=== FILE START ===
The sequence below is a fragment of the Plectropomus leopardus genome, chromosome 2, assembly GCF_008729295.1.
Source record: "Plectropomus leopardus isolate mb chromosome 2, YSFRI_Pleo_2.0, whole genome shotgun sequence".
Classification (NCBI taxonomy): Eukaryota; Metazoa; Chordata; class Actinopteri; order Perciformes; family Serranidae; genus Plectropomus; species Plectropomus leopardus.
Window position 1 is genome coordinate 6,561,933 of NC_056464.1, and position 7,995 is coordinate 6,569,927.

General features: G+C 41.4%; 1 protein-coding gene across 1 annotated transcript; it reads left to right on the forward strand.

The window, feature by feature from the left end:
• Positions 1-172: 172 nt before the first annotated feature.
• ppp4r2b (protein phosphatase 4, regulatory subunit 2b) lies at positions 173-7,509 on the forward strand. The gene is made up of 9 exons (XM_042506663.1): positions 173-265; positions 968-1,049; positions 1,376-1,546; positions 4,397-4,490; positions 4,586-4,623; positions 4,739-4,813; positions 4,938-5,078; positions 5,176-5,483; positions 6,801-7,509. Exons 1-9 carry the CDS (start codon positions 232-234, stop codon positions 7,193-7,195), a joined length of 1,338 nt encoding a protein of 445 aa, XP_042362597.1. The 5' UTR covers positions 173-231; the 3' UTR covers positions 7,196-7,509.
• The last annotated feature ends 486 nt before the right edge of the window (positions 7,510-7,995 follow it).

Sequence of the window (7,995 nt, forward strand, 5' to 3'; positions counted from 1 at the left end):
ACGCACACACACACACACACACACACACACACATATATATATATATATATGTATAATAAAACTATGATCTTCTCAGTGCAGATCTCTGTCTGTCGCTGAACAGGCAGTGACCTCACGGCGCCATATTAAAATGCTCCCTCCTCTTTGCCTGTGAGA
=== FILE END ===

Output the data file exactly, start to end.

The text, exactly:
The sequence below is a fragment of the Plectropomus leopardus genome, chromosome 2, assembly GCF_008729295.1.
Source record: "Plectropomus leopardus isolate mb chromosome 2, YSFRI_Pleo_2.0, whole genome shotgun sequence".
Classification (NCBI taxonomy): Eukaryota; Metazoa; Chordata; class Actinopteri; order Perciformes; family Serranidae; genus Plectropomus; species Plectropomus leopardus.
Window position 1 is genome coordinate 6,561,933 of NC_056464.1, and position 7,995 is coordinate 6,569,927.

General features: G+C 41.4%; 1 protein-coding gene across 1 annotated transcript; it reads left to right on the forward strand.

The window, feature by feature from the left end:
• Positions 1-172: 172 nt before the first annotated feature.
• ppp4r2b (protein phosphatase 4, regulatory subunit 2b) lies at positions 173-7,509 on the forward strand. The gene is made up of 9 exons (XM_042506663.1): positions 173-265; positions 968-1,049; positions 1,376-1,546; positions 4,397-4,490; positions 4,586-4,623; positions 4,739-4,813; positions 4,938-5,078; positions 5,176-5,483; positions 6,801-7,509. Exons 1-9 carry the CDS (start codon positions 232-234, stop codon positions 7,193-7,195), a joined length of 1,338 nt encoding a protein of 445 aa, XP_042362597.1. The 5' UTR covers positions 173-231; the 3' UTR covers positions 7,196-7,509.
• The last annotated feature ends 486 nt before the right edge of the window (positions 7,510-7,995 follow it).

Sequence of the window (7,995 nt, forward strand, 5' to 3'; positions counted from 1 at the left end):
ACGCACACACACACACACACACACACACACACATATATATATATATATATGTATAATAAAACTATGATCTTCTCAGTGCAGATCTCTGTCTGTCGCTGAACAGGCAGTGACCTCACGGCGCCATATTAAAATGCTCCCTCCTCTTTGCCTGTGAGA